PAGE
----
Legends of Babylonia and Egypt

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Legends of Babylonia and Egypt

By Leonard W. King


In these lectures an attempt is made, not so much to restate familiar
facts, as to accommodate them to new and supplementary evidence which
has been published in America since the outbreak of the war. But even
without the excuse of recent discovery, no apology would be needed for
any comparison or contrast of Hebrew tradition with the mythological
and legendary beliefs of Babylon and Egypt. Hebrew achievements in the
sphere of religion and ethics are only thrown into stronger relief
when studied against their contemporary background.

The bulk of our new material is furnished by some early texts, written
towards the close of the third millennium B.C. They incorporate
traditions which extend in unbroken outline from their own period into
the remote ages of the past, and claim to trace the history of man
back to his creation. They represent the early national traditions of
the Sumerian people, who preceded the Semites as the ruling race in
Babylonia; and incidentally they necessitate a revision of current
views with regard to the cradle of Babylonian civilization. The most
remarkable of the new documents is one which relates in poetical
narrative an account of the Creation, of Antediluvian history, and of
the Deluge. It thus exhibits a close resemblance in structure to the
corresponding Hebrew traditions, a resemblance that is not shared by
the Semitic-Babylonian Versions at present known. But in matter the
Sumerian tradition is more primitive than any of the Semitic versions.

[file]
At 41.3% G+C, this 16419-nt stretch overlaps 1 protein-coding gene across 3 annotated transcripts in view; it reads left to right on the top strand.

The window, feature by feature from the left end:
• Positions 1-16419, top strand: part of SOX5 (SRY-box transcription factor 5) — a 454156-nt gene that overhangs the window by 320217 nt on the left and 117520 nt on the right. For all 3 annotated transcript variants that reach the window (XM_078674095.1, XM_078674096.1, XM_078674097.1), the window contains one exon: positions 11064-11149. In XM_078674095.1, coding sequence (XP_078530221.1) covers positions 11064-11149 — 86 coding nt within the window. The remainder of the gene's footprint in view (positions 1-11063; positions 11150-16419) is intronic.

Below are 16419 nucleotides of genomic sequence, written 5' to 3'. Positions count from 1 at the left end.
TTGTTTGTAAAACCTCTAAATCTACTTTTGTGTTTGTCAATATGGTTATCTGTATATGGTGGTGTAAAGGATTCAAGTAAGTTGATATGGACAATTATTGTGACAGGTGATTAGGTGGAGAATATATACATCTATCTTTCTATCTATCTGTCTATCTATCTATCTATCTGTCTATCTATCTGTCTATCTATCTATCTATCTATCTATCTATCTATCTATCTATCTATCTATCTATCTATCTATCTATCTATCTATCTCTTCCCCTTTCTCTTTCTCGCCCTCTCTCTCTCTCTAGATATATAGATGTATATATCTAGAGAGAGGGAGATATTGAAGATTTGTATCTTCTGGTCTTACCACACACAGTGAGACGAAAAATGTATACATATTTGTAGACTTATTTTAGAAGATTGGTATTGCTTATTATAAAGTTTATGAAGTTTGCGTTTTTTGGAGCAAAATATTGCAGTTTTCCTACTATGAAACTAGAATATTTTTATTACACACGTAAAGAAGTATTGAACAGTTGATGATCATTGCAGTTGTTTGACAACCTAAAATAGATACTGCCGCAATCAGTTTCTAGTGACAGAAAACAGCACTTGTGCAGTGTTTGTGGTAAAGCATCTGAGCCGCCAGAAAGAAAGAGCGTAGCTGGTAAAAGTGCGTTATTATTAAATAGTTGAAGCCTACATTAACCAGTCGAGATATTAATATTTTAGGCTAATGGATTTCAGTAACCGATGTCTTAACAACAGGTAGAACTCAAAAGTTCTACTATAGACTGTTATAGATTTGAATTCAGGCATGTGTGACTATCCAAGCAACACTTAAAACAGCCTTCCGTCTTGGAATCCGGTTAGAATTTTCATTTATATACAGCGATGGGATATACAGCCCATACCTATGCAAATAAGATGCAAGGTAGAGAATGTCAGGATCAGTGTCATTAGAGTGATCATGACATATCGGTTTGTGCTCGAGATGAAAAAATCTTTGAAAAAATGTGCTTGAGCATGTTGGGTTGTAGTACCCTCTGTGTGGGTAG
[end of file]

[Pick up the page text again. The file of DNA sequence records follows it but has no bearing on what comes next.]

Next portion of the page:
In spite of the fact that the text appears to have reached us in a
magical setting, and to some extent in epitomized form, this early
document enables us to tap the stream of tradition at a point far
above any at which approach has hitherto been possible.

Though the resemblance of early Sumerian tradition to that of the
Hebrews is striking, it furnishes a still closer parallel to the
summaries preserved from the history of Berossus. The huge figures
incorporated in the latter's chronological scheme are no longer to be
treated as a product of Neo-Babylonian speculation; they reappear in
their original surroundings in another of these early documents, the
Sumerian Dynastic List. The sources of Berossus had inevitably been
semitized by Babylon; but two of his three Antediluvian cities find
their place among the five of primitive Sumerian belief, and two of
his ten Antediluvian kings rejoin their Sumerian prototypes. Moreover,
the recorded ages of Sumerian and Hebrew patriarchs are strangely
alike. It may be added that in Egypt a new fragment of the Palermo
Stele has enabled us to verify, by a very similar comparison, the
accuracy of Manetho's sources for his prehistoric period, while at the
same time it demonstrates the way in which possible inaccuracies in
his system, deduced from independent evidence, may have arisen in
remote antiquity. It is clear that both Hebrew and Hellenistic
traditions were modelled on very early lines.

Thus our new material enables us to check the age, and in some measure